Head first: Reshaping how traumatic brain injury is treated

January 30, 2014
Compared with a normal brain (left), the number of white matter fibres in the brain following a traumatic brain injury (right) can be severely reduced. Credit: Virginia Newcombe, Division of Anaesthesia

(Medical Xpress)—Traumatic brain injury affects 10 million people a year worldwide and is the leading cause of death and disability in children and young adults. A new study will identify how to match treatments to patients, to achieve the best possible outcome for recovery.

The human brain – despite being encased snugly within its protective skull – is terrifyingly vulnerable to traumatic injury. A severe blow to the head can set in train a series of events that continue to play out for months, years and even decades ahead. First, there is bleeding, clotting and bruising at the site of impact. If the blow is forceful enough, the brain is thrust against the far side of the skull, where bony ridges cause blood vessels to lacerate. Sliding of grey matter over white matter can irreparably shear nerve fibres, causing damage that has physical, cognitive and behavioural consequences. As response mechanisms activate, the brain then swells, increasing intracranial pressure, and closing down parts of the microcirculatory network, reducing the passage of oxygen from blood vessels into the tissues, and causing further tissue injury.

It is the global nature of the damage – involving many parts of the brain – that defines these types of traumatic brain injuries (TBIs), which might result from transport accidents, assaults, falls or sporting injuries. Unfortunately, both the pattern of damage and the eventual outcome are extremely variable from patient to patient.

"This variability has meant that TBI is often considered as the most complex disease in our most complex organ," said Professor David Menon, Co-Chair of the Acute Brain Injury Programme at the University of Cambridge. "Despite advances in care, the sad truth is that we are no closer to knowing how to navigate past this variability to the point where we can link the particular characteristics of a TBI to the best treatment and outcome."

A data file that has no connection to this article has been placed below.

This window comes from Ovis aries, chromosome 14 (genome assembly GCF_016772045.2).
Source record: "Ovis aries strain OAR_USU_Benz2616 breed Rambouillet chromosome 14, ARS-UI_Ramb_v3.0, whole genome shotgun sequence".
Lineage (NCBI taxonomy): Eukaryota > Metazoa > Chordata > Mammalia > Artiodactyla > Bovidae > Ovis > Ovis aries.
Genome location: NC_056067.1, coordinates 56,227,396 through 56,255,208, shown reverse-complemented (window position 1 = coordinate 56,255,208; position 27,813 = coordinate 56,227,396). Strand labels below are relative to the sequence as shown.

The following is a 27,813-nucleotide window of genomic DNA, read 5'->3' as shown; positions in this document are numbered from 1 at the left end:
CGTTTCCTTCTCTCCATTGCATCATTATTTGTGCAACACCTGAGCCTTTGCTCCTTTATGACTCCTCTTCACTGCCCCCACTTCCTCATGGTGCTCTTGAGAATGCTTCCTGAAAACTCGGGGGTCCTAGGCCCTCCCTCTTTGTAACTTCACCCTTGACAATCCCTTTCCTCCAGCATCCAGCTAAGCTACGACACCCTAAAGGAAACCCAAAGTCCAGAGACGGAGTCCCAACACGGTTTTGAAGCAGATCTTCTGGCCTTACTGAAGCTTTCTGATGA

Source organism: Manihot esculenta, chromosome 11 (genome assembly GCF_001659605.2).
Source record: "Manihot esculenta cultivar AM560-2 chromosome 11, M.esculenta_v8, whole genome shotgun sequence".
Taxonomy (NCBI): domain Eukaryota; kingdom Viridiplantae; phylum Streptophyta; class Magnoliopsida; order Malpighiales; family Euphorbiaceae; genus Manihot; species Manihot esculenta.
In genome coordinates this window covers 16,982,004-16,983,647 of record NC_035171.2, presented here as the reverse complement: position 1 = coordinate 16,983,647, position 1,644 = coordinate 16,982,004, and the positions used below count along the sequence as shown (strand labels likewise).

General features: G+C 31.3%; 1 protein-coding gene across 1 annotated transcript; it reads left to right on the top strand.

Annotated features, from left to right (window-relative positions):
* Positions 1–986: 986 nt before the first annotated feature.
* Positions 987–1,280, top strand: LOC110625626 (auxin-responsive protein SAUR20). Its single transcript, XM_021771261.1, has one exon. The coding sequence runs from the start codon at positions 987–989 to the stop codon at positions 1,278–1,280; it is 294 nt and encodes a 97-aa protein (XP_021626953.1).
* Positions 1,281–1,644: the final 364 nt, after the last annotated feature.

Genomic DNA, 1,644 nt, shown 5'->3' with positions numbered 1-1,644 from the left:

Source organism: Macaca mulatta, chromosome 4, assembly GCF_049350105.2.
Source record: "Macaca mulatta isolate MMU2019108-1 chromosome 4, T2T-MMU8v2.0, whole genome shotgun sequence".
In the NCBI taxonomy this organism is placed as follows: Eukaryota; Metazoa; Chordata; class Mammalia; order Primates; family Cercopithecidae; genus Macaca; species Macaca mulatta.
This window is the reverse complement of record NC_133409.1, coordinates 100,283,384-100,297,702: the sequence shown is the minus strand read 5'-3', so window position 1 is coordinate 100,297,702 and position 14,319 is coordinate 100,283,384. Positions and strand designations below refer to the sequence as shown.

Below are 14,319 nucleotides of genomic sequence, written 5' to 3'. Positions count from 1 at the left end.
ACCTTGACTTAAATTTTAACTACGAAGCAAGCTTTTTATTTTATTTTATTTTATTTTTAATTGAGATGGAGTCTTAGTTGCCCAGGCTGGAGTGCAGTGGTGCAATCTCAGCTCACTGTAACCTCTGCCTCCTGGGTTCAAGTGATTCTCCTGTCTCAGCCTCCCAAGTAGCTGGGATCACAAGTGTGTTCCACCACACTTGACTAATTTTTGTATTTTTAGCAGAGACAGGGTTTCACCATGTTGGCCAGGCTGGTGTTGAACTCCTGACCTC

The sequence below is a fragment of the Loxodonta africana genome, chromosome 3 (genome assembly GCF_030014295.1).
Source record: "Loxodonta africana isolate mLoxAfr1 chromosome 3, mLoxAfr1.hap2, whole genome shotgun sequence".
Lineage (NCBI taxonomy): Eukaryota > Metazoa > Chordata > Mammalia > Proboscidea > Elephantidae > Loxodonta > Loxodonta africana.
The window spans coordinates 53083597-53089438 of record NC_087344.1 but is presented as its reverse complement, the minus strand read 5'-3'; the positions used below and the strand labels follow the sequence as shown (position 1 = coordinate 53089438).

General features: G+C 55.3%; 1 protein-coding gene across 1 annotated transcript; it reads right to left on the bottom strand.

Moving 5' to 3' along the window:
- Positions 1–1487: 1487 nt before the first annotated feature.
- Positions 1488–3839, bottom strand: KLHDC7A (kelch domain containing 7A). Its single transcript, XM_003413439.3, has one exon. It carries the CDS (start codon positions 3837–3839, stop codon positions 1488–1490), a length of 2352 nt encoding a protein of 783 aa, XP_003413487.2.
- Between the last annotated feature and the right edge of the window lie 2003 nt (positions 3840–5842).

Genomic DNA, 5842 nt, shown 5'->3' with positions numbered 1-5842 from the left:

This matching of therapy to the patient is known as personalised medicine. "There are many treatments that show promise. But what we've learned from clinical trials is that it's unlikely any particular intervention is going to be effective in all patients. We need instead to be thinking about customised healthcare based on knowledge of which treatment works best for whom and under what circumstances," he added.

Now, a project led by Menon in the Department of Medicine, together with Professor Andrew Maas of the University Hospital Antwerp, Belgium, aims to provide the evidence on which to base best practice treatment. With funding of £25 million from the European Union, more than 60 hospitals and 38 scientific institutes are participating in the Collaborative European NeuroTrauma Effectiveness Research in TBI (CENTER-TBI) project. In total, data will be collected for 20,000–30,000 patients, including extremely detailed data for over 5,000 patients.

"We need collaboration on this sort of scale to characterise TBI as a disease and to identify the most effective clinical interventions," explained Menon. "The burden incurred by TBI provides a strong medical, social and economic imperative to motivate this concerted effort. Similar projects in Asia, Australia and the USA are also now beginning, so we will eventually be able to collapse all the databases together and undertake incredibly statistically powerful analyses."

TBI affects an estimated 10 million people worldwide every year. In India alone, one person dies every 10 minutes as a result of TBI. Survivors can face a lifetime of disability, ranging from dizziness and reduced coordination to cognitive and behavioural problems that are severe enough to require full-time care. In the USA, the annual burden of TBI has been estimated at over $60 billion, with disability-related costs outweighing medical costs by a factor of four. Even mild cases of TBI – many of which go undetected because they are not treated in hospital – can result in problems with concentration and behaviour.